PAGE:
trophic levels in a variety of both natural and
agro-ecosystems, and in both terrestrial and
aquatics habitats (Table 1). Studies in agri-
cultural systems vary from coffee plantations
(Greenberg et al. 2000; Philpott et al. 2004) to
ephemeral Brassica (broccoli, cauliflower) fields
(Hooks et al. 2003). Perhaps the most exciting
example comes from Dutch apple orchards.
Mols and Visser (2002) reported that emplace-
ment of nesting boxes to attract great tits (Parus
major) reduced caterpillars and fruit damage
and increased fruit yield. The increase in yield
was striking, from 4.7 to 7.8 kg apples per tree,
an astonishing increase of 66%.
Owing to mobility, many bird species can re-
spond to temporally and/or spatially disjunct
bonanzas of arthropods. An early case was re-
ported by Mormon pioneers newly settling near
the Great Salt Lake in Utah in 1848 (Schwarz
1998). In late May, their crops were attacked
by “millions” of crickets, which “took every-
thing clean.” Near disaster was averted when,
in answer to the Mormon’s prayers, “...sea
gulls have come in large flocks” and destroyed
the crickets. In their review, Kirk et al. (1996)
mention several additional anecdotal reports
of birds responding to “outbreak” situations.
They conclude (p. 227) that, “while the amount
of detail included in some of the reports makes
it difficult to dismiss them,” the frequency and
effectiveness for control or regulation remains
Nonetheless, numerical responses to high
arthropod populations are well known. Stewart
and Aldrich (1951) attempted to remove birds
from an experimental area in Maine undergo-
ing an outbreak of the spruce budworm moth
(Choristoneura fumiferana Clem). Despite consid-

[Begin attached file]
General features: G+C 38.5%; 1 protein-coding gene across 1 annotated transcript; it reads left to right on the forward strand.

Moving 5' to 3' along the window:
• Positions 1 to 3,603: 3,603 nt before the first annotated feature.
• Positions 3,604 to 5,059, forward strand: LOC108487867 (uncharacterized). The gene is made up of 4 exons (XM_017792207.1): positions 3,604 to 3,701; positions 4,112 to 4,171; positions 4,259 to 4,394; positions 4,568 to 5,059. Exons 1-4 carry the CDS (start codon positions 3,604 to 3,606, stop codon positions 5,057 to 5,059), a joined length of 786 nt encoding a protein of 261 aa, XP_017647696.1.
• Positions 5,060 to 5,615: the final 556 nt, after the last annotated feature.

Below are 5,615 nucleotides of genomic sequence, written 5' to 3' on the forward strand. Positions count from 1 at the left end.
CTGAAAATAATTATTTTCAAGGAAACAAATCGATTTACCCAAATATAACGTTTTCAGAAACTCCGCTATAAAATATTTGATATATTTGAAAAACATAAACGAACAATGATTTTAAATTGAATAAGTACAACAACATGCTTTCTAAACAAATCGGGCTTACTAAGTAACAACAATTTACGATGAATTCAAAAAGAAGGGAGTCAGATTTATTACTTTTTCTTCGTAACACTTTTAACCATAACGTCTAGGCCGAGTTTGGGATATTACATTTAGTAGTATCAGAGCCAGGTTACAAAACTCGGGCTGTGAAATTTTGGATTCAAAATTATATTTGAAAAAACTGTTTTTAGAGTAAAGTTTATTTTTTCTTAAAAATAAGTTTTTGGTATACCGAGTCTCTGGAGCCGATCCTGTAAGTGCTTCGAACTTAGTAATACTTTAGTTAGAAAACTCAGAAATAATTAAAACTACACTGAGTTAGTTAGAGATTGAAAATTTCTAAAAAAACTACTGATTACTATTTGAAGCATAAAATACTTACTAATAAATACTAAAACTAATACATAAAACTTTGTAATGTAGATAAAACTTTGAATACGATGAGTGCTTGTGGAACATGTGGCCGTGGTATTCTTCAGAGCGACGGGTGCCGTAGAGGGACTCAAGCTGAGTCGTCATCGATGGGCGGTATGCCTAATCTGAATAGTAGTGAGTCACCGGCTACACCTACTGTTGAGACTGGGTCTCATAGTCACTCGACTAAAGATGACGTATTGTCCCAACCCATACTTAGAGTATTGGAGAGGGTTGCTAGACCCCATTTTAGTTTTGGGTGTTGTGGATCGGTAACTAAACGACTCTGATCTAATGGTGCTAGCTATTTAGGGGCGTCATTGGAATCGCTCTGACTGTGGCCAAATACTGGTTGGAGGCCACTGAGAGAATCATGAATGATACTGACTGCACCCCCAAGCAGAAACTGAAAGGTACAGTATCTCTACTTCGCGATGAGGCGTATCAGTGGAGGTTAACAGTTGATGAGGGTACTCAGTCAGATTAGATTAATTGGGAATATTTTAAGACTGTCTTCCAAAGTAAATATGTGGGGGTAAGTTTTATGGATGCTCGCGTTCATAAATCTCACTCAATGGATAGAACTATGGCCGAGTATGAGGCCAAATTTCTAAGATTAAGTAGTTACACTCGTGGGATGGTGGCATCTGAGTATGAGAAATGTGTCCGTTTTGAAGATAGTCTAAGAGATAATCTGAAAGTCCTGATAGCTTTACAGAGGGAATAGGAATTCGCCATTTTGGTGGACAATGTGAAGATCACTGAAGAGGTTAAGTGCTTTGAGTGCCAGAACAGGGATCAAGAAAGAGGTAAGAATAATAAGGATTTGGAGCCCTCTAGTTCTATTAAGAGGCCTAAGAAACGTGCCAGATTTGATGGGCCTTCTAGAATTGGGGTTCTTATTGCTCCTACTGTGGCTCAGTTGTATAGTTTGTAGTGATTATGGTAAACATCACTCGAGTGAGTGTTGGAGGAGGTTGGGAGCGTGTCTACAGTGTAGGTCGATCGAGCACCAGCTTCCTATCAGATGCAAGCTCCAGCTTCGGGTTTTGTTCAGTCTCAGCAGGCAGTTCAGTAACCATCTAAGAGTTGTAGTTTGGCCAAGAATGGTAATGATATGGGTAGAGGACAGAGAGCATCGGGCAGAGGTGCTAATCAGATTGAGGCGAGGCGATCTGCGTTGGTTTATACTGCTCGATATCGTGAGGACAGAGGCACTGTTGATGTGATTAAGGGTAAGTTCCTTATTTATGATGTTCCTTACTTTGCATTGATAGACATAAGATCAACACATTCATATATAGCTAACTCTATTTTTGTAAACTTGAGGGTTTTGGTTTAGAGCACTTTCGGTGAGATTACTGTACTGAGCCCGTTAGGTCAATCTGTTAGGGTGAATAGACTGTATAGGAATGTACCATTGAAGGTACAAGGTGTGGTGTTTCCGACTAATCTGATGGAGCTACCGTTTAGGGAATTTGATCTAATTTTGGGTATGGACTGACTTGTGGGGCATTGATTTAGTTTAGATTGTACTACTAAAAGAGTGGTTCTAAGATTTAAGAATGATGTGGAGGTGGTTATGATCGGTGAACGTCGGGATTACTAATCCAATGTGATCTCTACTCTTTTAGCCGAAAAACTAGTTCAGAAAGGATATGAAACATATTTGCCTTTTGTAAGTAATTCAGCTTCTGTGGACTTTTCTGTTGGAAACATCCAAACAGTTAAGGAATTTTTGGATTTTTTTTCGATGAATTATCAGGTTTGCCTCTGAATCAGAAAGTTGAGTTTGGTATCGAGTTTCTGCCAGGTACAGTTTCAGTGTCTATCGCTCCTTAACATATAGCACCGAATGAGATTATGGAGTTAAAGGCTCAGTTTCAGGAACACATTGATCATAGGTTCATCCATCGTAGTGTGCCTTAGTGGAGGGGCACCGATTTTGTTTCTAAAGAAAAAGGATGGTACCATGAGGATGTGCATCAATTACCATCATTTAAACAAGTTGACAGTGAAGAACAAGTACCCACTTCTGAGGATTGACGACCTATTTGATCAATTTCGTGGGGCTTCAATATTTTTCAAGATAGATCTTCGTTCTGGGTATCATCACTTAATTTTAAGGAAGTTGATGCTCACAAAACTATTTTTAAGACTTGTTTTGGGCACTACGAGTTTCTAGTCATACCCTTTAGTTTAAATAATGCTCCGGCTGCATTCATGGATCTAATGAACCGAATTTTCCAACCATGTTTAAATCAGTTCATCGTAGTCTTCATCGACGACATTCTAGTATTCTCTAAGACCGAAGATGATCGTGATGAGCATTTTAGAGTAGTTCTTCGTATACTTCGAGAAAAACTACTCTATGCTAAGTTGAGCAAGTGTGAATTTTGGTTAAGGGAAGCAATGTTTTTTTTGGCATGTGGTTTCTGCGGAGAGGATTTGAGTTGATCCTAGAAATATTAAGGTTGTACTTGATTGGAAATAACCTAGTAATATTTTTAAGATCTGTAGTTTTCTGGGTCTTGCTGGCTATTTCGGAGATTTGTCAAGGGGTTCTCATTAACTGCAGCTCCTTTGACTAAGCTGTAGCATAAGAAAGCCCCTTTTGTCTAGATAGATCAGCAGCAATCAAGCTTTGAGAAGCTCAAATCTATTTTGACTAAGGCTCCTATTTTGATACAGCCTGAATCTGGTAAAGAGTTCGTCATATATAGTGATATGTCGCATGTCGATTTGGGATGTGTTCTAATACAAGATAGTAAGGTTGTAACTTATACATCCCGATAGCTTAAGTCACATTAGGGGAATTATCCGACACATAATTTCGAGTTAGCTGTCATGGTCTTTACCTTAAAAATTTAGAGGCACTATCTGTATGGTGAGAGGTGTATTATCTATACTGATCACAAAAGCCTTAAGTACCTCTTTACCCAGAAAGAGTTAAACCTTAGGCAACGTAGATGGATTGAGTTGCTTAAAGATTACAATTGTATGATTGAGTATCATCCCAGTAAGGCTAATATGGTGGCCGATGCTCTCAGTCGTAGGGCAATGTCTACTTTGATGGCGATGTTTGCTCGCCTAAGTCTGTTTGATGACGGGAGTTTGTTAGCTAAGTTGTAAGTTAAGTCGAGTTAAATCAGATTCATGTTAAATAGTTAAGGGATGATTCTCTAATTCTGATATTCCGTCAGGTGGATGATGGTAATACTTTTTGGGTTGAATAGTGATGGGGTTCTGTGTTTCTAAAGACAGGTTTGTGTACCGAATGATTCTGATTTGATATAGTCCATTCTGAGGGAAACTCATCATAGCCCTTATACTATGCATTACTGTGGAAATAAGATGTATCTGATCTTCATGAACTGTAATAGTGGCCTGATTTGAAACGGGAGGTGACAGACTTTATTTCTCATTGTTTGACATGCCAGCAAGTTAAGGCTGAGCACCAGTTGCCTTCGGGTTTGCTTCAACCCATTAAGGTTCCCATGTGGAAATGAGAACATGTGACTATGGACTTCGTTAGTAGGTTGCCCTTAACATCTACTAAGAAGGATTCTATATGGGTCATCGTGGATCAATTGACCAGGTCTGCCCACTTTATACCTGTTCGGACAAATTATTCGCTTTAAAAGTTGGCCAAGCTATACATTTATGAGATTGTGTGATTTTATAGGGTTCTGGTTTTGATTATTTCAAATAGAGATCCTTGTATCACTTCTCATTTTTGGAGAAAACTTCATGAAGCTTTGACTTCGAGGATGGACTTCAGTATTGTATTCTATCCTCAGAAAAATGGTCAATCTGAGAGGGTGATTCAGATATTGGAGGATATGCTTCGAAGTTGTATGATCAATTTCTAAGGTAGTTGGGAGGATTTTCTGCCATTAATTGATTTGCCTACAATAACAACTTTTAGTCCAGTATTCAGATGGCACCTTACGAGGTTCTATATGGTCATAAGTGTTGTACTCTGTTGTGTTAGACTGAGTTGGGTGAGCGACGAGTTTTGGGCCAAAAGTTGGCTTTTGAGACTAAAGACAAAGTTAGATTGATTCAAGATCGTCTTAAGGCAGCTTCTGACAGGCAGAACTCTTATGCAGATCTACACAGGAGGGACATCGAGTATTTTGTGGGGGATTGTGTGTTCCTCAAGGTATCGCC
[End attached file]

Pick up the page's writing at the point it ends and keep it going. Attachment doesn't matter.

erable effort, birds continually repopulated the
experimental area, leading the authors to con-
clude that a large number of nonterritorial
birds (floaters) were available in the surround-
ing area. Alternatively, birds may have gradu-
ally moved into this area of outbreaking bud-
worms. MacArthur (1958) and Morse (1978)
also noted movements in response to spruce
budworm outbreaks.
Gale et al. (2001) examined response of birds
to outbreaks of gypsy moth (Lymantria dispar)
in some eastern states. Yellow-billed cuckoos
(Coccysus americana), black-billed cuckoos (C.ery-
thropthalmus), and indigo buntings apparently
responded positively to the outbreaks, but few
other responses were observed. Similarly, Bar-
ber et al. (2008) found that gypsy moth defolia-
tion events in eastern United States and adja-
cent Canada affect regional movements and
distribution of yellow-billed and black-billed
cuckoos, drawing them in from long distances.
How cuckoos detect local defoliation events is
unknown, but they may rely on postmigration
et al.:
Birds and Ecosystem Services
TABLE 1. Investigations of top-down effects
of birds on herbivorous insects by habitat
Bird–insect Tri-
top-down trophic
Habitat effects? effects?
Perfecto et al. (2004) yes NT